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PS 326 Week 3 Lecture Notes - Appeasement

by: Johanna Murphy

PS 326 Week 3 Lecture Notes - Appeasement PS 326

Marketplace > University of Oregon > Political Science > PS 326 > PS 326 Week 3 Lecture Notes Appeasement
Johanna Murphy
GPA 3.96
US Foreign Policy
Nicolas Thompson

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About this Document

US Foreign Policy week 3 lecture notes. Begins with overview of film "Blood and Oil" and continues with Trubowitz's Theory of Executive Choice regarding appeasement (chapter 3).
US Foreign Policy
Nicolas Thompson
Class Notes
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This 5 page Class Notes was uploaded by Johanna Murphy on Saturday April 25, 2015. The Class Notes belongs to PS 326 at University of Oregon taught by Nicolas Thompson in Spring2015. Since its upload, it has received 77 views. For similar materials see US Foreign Policy in Political Science at University of Oregon.


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Date Created: 04/25/15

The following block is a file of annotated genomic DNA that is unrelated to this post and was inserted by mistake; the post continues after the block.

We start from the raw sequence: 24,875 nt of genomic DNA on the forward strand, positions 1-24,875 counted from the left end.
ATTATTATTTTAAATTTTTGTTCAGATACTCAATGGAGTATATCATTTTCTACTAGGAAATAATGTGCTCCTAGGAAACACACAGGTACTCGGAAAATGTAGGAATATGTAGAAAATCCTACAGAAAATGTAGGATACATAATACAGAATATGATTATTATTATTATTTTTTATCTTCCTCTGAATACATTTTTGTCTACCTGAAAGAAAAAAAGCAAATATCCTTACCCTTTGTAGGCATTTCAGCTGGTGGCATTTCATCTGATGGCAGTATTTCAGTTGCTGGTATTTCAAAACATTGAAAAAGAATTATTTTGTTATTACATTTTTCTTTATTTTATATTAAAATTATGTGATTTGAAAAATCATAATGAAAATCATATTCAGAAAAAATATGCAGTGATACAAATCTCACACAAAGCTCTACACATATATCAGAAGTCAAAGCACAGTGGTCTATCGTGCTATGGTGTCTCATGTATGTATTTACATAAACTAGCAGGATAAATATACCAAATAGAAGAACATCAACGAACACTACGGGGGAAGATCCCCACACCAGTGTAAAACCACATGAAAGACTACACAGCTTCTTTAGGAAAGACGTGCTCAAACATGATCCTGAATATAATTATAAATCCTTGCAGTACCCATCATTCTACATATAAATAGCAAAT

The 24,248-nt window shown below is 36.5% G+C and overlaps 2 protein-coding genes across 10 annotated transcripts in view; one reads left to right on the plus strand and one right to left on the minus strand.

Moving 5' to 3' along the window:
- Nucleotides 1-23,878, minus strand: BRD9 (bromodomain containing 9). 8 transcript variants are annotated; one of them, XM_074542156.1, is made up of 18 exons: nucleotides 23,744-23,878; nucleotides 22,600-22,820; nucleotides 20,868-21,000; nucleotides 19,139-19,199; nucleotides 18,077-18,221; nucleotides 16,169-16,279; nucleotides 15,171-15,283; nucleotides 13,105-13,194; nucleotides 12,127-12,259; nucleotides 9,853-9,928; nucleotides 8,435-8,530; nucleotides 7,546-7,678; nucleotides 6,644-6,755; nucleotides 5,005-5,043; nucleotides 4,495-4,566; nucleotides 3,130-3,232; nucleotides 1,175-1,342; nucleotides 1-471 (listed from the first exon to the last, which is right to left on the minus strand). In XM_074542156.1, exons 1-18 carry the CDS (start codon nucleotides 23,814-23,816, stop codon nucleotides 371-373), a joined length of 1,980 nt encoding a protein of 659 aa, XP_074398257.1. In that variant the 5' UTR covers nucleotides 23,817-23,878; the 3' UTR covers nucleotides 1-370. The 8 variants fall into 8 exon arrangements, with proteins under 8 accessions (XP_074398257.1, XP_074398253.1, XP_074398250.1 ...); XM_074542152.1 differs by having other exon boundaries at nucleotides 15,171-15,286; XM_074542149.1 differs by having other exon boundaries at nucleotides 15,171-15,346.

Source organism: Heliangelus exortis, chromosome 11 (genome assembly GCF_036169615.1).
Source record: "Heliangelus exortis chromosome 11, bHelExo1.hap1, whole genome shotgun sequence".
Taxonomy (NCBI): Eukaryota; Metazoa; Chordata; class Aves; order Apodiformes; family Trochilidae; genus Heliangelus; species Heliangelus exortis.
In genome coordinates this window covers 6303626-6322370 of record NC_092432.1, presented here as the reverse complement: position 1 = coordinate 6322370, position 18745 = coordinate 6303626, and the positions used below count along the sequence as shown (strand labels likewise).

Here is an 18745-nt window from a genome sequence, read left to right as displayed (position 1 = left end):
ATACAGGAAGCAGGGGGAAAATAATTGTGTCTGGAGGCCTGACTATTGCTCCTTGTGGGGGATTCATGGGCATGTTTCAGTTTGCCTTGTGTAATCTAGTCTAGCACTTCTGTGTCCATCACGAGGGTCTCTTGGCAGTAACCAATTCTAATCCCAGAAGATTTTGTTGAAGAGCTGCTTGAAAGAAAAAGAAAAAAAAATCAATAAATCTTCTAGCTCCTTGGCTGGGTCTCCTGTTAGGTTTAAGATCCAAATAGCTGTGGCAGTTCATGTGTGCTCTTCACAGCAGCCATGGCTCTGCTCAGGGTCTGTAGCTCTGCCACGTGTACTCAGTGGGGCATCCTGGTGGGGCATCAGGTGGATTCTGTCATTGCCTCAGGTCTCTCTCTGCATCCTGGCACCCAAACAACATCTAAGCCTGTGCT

PS 326 US Foreign Policy Week 3 Lecture Notes Part 1 Blood and Oil PostWW II 0 In 1945 FDR first foresaw that the US would become dependent on oil pioneered a foreign policy based on it 0 Superior industry depended on oil helped us to win WWII 0 US consumed over 13 of its oil during WWII 0 1945 FDR met with the King of Saudi Arabia promised protection to Saudi Arabia in return for exclusive rights to their oil 0 US has been willing to ignore lack of democracy and human rights abuses in Saudi Arabia Cold War Era 0 Truman Doctrine based on Soviet Union threatening nearby countries 0 Declassified documents show the Truman administration was concerned about the Soviet Union getting hands on Middle Eastern oil 0 Vietnam War led to Nixon doctrine of teaching threatened countries to defend themselves not fight wars for them 0 Focused on supporting the Shah in Iran who would protect US interests 0 surrogate strategy stopped working when Iranian Revolution replaced the Shah with Ayatollah Khomeini O Forced US to intervene to protect American interests in Persian Gulf region 0 any outside assault on the Persian Gulf Region will be repelled by any means necessary 9 Jimmy Carter Persian Gulf War Era 0 Reagan converted joint task force into the Central Command first Command regarding the Middle East 0 Used military force to escort Kuwaiti oil ships through the gulf 0 When Iraq invaded Kuwait Bush feared Saddam Hussein was heading for the Saudi oil fields 0 Very clear that oil was the motivation for the US intervention in Kuwait 0 Public was opposed to going to war over oil 0 Bush changed tact stopped talking about oil began talking about nuclear weapons comparing Saddam Hussein to Hitler 0 Osama bin Laden led Saudi volunteers who went to Afghanistan to fight the Soviet Union with US Support O Offered to fight for Saudi Arabia against Iraqi troops instead of US troops O The US promised to leave as soon as the fighting was over convincing the Saudi King to accept US military presence 0 Continued US presence prompted Osama bin Laden to begin bombing assaults on US embassies 0 Bush came into presidency at time of huge energy crisis blackouts oil shortages 0 Issued National Energy Policy May 2001 O Chevron Exxon and Enron were present Cheney refused to meet with any environmentalists 0 Wanted drilling in ANWR Alaskan wildlife sanctuary 0 Not enough oil in the US to satisfy our use called for increased reliance on foreign oil 0 Strategy of Maximum Extraction required governments in the Middle East that will ensure continued oil exporting to the US 0 Iraq and Iran don t fall under that category 0 Bush administration denied that the war in Iraq was about oil 0 Americans generally believe in only using military power for higher principles not economic interests 0 2007 Bush announced new African Command first since Central Command 0 Africa projected to be one of the fastestgrowing sources of oil and gas for the US 0 China following US policy of militarizing economic interests 0 Supplies military weapons to countries that supply it with oil Part 2 Grand Strategy Who Determines Grand Strategy 0 Trubowitz assumes that executives presidents determine grand strategy 0 Many actors vie to in uence foreign policy decisions 0 Grand Strategy choices are constrained by geopolitical slack and partisan support for guns vs butter Political SelfInterest 0 Leaders want to remain in power 0 Executives can lose domestic support if they fail to respond to international threats Geopolitical Slack 0 Realists disagree over Whether security is scarce or abundant O Defensive realists believe security is abundant in the modern era 0 Offensive realists believe security is scarce Partisan Constraints on Strategic Choice 0 The international security environment is an insufficient predictor of Grand Strategy 0 Partisan coalition leaders must retain their party s support 0 Do they prefer guns or butter 0 opportunity costs revenue invested in butter cannot be spent on guns 0 Guns Party 0 Prefer expensive revisionist grand strategies 0 National security 0 Homeland security 0 Militaryindustrial complex 0 Butter Party 0 Prefer cheap status quo grand strategies 0 Infrastructure 0 Healthcare 0 Environment 0 Reduced taxation Guns Partv Strategies 0 If security is scarce low geopolitical slack 0 Internal balancing O Defensive war 0 If security is abundant high geopolitical slack O Expansionism O Imperialism O Wars of conquest Butter Partv Strategies 0 If security is scarce low geopolitical slack O Appeasement 0 External balancing O Buckpassing 0 If security is abundant high geopolitical slack O Retrenchment reducing international military presence 0 Isolationism George Washington and the J ay Treaty 0 After Revolutionary War US was still vulnerable 0 France was going through their Revolution which brought on attacks from other nations 0 US didn t want to get involved in con ict because they didn t want to start another with Britain 0 US was dependent on international trade for livelihood Britain didn t want them trading with France 0 British sailors would take over US naval ships and force sailors to work for British navy 0 Washington sent John Jay to negotiate treaty with Britain 0 Federalists were in favor of Jay Treaty because they had a stronger investment in Transatlantic trade than J effersonian Republicans 0 Republicans were more invested in bilateral trade with France wanted to bypass Great Britain 0 Also believed the US should honor France s support during Revolutionary War by not signing the treaty O Worried about the rise of a strong central state 0 Washington felt US wasn t in a position to challenge Great Britain ultimately backed the Federalists Abraham Lincoln 0 South was a monocrop economy for cotton 0 Exported to Great Britain which had the majority of textile industry very little textile production in the US 0 Needed to appease Britain because of their economic 9investment in the South 0 Lincoln was worried Britain would support the Confederacy even just acknowledging them as sovereign nation 0 Emancipation Proclamation re ected Britain s views on slavery had already abolished slavery in Britain Gained support for Union from European powers Lincoln declares a blockade but allowed English ships through because block them would probably lead to war with England elt Roosev Party was in favor of butter New Deal Roosevelt wanted to continue working for domestic recover from Great Depression and was reluctant to get involved in con icts of early W11 0 After WWI most of US supported staying out of wars Understood that the rise of Nazi Germany presented a significant threat to US 0 Also threatened America s access to trade with Europe Neutrality laws kept president from selling weapons to warring states including civil wars Roosevelt s advisor came up with Welles Plan which offered Germany chance to revise conditions of Treaty of Versailles After appeasement failed Roosevelt switched to buckpassing by supporting England and France in fighting Germany